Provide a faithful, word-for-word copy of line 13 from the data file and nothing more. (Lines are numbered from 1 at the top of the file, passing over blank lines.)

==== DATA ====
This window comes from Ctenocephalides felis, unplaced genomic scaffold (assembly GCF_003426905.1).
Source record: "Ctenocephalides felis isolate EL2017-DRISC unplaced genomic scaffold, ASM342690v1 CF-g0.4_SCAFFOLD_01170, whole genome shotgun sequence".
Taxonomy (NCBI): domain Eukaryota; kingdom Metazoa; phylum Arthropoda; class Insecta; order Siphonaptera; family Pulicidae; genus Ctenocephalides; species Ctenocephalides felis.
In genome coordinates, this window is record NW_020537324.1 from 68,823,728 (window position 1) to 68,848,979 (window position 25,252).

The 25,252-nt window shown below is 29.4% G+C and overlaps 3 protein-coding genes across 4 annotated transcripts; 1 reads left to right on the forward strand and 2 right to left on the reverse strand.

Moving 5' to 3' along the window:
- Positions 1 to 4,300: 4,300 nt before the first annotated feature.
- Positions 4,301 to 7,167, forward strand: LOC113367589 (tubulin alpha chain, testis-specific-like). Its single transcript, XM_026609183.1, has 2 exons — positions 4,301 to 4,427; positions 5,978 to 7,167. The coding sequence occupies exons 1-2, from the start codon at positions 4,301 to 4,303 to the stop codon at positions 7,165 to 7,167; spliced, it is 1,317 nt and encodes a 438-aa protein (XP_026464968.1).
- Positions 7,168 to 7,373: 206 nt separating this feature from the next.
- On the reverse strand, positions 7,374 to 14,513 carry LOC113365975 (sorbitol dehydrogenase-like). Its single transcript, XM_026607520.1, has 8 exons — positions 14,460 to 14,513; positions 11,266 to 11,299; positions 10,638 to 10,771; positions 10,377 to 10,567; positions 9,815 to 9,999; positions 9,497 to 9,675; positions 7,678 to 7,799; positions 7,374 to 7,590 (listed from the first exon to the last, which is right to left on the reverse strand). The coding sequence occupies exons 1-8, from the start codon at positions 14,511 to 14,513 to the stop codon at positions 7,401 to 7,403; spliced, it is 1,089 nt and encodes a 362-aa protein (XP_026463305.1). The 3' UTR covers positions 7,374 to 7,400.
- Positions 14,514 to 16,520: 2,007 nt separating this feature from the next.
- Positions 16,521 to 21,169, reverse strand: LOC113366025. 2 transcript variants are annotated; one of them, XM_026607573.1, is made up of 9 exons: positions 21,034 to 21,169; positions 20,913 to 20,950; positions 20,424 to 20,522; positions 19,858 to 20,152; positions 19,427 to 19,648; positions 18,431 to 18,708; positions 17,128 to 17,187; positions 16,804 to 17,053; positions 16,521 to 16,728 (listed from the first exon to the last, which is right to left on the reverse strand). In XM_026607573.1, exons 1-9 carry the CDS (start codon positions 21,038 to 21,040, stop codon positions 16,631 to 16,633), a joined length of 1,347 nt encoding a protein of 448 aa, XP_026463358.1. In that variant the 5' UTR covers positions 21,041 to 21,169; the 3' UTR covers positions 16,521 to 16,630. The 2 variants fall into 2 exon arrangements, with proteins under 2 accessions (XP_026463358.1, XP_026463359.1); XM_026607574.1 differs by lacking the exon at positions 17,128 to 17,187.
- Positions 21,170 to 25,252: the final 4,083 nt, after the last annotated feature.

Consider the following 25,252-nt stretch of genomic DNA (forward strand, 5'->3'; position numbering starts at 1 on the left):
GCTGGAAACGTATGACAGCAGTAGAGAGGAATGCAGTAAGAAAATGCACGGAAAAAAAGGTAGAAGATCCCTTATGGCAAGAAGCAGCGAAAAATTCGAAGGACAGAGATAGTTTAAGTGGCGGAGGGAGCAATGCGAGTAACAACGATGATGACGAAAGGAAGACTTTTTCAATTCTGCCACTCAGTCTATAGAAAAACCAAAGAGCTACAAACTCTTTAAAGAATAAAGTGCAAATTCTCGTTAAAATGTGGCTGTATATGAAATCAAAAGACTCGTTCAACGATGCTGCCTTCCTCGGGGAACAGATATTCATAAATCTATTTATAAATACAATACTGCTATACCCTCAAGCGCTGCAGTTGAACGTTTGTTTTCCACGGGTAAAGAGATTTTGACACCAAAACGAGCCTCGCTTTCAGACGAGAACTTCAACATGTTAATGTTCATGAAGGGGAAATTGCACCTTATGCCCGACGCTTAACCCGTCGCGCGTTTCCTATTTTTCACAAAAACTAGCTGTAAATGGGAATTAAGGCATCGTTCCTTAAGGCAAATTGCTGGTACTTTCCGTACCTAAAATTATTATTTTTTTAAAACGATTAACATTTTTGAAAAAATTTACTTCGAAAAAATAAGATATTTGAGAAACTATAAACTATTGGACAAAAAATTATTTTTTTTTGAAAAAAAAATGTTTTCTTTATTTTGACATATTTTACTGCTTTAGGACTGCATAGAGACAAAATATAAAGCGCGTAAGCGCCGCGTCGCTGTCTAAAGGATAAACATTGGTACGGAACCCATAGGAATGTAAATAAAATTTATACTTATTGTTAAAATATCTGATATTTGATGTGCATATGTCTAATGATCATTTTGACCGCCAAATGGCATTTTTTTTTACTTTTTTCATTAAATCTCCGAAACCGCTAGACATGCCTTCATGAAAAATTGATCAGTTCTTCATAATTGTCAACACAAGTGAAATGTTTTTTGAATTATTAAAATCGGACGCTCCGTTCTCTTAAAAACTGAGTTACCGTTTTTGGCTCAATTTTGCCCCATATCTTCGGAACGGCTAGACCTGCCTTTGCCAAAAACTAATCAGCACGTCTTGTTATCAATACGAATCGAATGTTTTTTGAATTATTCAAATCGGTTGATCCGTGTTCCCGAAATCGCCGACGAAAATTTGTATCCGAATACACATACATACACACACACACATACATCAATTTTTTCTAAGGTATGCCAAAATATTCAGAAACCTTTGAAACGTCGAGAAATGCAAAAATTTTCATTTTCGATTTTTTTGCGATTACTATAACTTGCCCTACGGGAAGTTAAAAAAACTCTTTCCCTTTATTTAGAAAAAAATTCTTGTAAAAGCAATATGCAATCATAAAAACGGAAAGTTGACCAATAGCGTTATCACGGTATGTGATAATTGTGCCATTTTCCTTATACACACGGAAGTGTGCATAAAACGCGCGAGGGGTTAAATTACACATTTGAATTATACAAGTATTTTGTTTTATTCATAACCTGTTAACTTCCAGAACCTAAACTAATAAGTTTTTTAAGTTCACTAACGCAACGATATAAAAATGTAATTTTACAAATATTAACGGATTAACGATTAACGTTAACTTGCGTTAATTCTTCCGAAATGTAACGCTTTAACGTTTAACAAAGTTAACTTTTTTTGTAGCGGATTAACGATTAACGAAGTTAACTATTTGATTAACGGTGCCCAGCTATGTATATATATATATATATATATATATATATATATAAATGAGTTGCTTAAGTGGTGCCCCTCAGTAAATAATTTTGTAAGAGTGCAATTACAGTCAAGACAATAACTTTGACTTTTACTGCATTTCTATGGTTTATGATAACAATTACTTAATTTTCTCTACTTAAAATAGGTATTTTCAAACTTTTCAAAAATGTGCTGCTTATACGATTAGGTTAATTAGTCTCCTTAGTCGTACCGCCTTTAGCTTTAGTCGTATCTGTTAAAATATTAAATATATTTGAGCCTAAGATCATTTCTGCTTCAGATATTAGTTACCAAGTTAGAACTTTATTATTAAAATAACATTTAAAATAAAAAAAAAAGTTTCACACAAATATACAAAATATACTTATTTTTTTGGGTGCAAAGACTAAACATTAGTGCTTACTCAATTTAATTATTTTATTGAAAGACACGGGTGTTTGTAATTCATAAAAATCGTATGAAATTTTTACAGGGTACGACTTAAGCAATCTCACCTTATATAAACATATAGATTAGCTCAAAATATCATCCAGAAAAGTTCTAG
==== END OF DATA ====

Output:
- Positions 21,170 to 25,252: the final 4,083 nt, after the last annotated feature.